Deletion of protein kinase Cepsilon in mice has limited effects on liver metabolite levels but alters fasting ketogenesis and gluconeogenesis
AIMS/HYPOTHESIS: Protein kinase Cepsilon (PKCepsilon) is emerging as a key mediator of lipid-induced insulin resistance in liver and hepatic lipid metabolism itself. We investigated whether PKCepsilon plays a role in other metabolic processes, to further examine its suitability as a therapeutic target. METHODS: We measured amino acid, organic acid and sugar levels by liquid and gas chromatography-mass spectrometry of liver extracts from chow and fat-fed wild-type (WT) and PKCepsilon-deficient (Prkce (-/-)) mice. Fed and fasting glucose, ketone and fatty acid levels were measured in blood. Triacylglycerol levels and gluconeogenic and ketogenic enzyme expression were measured in liver. The effect of fasting on epididymal fat pad mass was also determined. RESULTS: Metabolomic analysis indicated that the short-term high-fat diet affected over 20 compounds, including a 50% reduction in the glucogenic amino acid alanine. Prkce deletion resulted only in a reduction of 4-hydroxyproline and aspartate and an increase in glutamate. However, upon fasting, Prkce (-/-) mice were better able to maintain blood glucose levels and also exhibited lower levels of the ketone beta-hydroxybutyrate compared with WT mice. Upon fasting, Prkce deletion also resulted in lower liver and plasma lipids and a smaller reduction in fat pad mass. CONCLUSIONS/INTERPRETATION: Metabolomic analysis provided new insights into the effects of a high-fat diet on liver metabolite levels. Glucose homeostasis under fasting conditions is improved in Prkce (-/-) mice, which, in turn, may reduce the mobilisation of lipid from adipose tissue, reducing the availability of ketogenic substrate in the liver. Together with the protection against fat-diet-induced glucose intolerance previously observed in the fed state, these findings indicate PKCepsilon as a unique therapeutic target for the improvement of glucose homeostasis.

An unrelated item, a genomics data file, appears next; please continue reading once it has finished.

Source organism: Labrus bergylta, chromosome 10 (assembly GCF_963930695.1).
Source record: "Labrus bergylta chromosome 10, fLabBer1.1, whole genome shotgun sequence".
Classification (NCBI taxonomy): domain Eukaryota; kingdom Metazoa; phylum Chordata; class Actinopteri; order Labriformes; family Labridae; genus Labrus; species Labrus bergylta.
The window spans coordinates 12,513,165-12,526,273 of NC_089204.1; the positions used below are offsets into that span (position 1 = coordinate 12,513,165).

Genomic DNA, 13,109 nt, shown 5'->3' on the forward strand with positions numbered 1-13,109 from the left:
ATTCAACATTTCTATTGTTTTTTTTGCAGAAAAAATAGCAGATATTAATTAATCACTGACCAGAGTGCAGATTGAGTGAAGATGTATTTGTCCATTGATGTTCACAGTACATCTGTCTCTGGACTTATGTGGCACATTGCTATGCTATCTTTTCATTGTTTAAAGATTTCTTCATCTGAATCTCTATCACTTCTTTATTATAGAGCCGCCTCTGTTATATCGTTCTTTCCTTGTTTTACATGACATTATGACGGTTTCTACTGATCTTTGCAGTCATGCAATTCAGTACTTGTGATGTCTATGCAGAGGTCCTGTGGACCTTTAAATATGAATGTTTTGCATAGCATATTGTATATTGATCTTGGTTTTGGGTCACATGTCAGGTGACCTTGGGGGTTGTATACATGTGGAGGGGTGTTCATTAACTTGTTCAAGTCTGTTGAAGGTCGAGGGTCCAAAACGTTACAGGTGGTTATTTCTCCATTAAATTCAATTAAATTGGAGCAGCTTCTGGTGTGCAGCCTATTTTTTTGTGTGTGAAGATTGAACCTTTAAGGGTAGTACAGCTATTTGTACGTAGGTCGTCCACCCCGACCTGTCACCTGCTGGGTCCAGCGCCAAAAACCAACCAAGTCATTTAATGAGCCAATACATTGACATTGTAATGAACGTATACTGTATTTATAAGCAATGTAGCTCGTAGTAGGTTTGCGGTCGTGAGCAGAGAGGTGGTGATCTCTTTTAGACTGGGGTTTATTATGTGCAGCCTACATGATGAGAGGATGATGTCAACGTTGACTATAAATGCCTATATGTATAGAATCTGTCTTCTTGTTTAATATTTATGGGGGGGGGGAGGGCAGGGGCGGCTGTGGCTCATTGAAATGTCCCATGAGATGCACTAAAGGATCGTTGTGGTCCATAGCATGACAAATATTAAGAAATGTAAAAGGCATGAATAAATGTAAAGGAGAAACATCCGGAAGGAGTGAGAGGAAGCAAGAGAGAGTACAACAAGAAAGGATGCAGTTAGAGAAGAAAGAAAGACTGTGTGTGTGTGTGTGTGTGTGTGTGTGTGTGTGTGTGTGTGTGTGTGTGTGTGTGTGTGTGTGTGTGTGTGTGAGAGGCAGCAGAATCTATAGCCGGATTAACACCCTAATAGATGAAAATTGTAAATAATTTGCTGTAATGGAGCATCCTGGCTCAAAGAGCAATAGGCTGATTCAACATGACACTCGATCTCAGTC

|Authors||Raddatz, K.; Frangioudakis, G.; Diakanastasis, B.; Liao, B. M.; Leitges, M.; Schmitz-Peiffer, C.|
|Responsible Garvan Author|
|URL link to publisher's version||http://www.ncbi.nlm.nih.gov/pubmed/22814763|
|OpenAccess link to author's accepted manuscript version||https://publications.gimr.garvan.org.au/open-access/11384|